I am pleased to present this 54 minute video presentation on my interpretation of the life of Louisa May Alcott, as told through her family. As there would be no Jo March as we know her without Marmee, Mr. March, Meg, Beth, and Amy, there would be no Louisa May Alcott without Bronson, Abigail, Anna, Elizabeth, and May.
This talk was presented in Dec. 2021 at the Peter White Public Library in Marquette, Michigan and in March, 2022 at the Kutztown Community Library, Kutztown, PA. Here are some comments I received:
“Thank you so much for that presentation. It was wonderful.”
Jacqueline Sharayko, Assistant Director
Kutztown Community Library
“I loved the look on your face when you were talking about her at times – you have that affectionate smile that is really nice to see. We love her so much! You did a marvelous job, I learned a lot, too. I thought I I knew a lot about her but you did such a beautiful job. So glad I was able to tune in, thank you so much!”
“My wife and I very much enjoyed your presentation last night; we also learned a lot! Thanks so much for sharing your passion for Louisa with all of us!”
Ken and Pam Betz
Jill Fuller and Jamie Burgess, creators and hosts of the “Let Genius Burn” podcast series, have been thoroughly immersed in the life and legacy of Louisa May Alcott for well over a year. The podcast debuted on July 12 and each week a new episode is released on Mondays. This week’s episode The podcasters focused on the Alcott sisters, discussing each one in depth, along with the relationship that sister shared with Louisa. Any Little Women fan knows how much Meg, Jo, Beth and Amy are derived from Anna, Louisa, Lizzie and May. Fuller and Burgess present many interesting (and lesser known) facts about the sisters along with penetrating insight into the sibling bond that made up this “Golden Band.”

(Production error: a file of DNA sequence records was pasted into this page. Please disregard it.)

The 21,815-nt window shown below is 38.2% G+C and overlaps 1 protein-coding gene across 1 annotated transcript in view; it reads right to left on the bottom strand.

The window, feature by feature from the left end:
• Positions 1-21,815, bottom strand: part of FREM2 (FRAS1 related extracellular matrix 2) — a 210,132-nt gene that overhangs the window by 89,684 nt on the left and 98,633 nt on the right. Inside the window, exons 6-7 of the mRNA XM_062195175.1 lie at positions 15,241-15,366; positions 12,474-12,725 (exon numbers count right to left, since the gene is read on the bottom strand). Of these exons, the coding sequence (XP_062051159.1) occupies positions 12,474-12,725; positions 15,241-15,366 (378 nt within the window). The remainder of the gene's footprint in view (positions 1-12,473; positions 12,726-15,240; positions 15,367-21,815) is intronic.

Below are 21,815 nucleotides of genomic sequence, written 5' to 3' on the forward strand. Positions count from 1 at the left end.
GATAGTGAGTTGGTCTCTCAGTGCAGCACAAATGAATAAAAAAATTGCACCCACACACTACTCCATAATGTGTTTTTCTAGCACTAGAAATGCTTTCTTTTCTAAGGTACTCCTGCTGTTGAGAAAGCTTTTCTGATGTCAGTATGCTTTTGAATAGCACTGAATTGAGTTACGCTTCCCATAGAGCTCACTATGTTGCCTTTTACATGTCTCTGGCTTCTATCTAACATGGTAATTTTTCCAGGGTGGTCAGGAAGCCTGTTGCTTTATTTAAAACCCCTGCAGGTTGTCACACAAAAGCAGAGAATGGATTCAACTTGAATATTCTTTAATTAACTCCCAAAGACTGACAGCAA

I was most impressed with the presentation on Lizzie. Referring to her by the name to which she was referred within the family instead of addressing her as “Beth” told me right away that Fuller and Burgess would take Lizzie seriously. While her illness and death are the most notable aspects of her short life, Fuller and Burgess took care to speculate on what Lizzie meant to Louisa. Their analysis of Louisa’s poem, “The Angel in the House,” was especially interesting.
I was surprised to find this and wish it were longer. It’s a wonderful comparison between Beth/Lizzie’s courage in caring (in a hands-on fashion) for someone with a highly contagious disease and the brave Ebola workers.
I have begun work at last on a biography of Elisabeth* Sewall Alcott; she is best known as the real life prototype of Beth March of Little Women, written by her older sister, Louisa May Alcott. After spending nearly 8 years researching her life, I am ready to write about it.
Diary of a biography
Writing such a book can take years to complete and the enormity of the task is overwhelming at times. This plus the fact that I am learning so many interesting aspects of writing biography inspired me to create this diary so that you can share in the experience. As I work through the steep learning curve of writing this book, I am hoping these posts will offer information that aspiring biographers will find helpful. It is also a way to hold myself accountable to you – to work in a disciplined manner and to keep you updated on the progress of the book.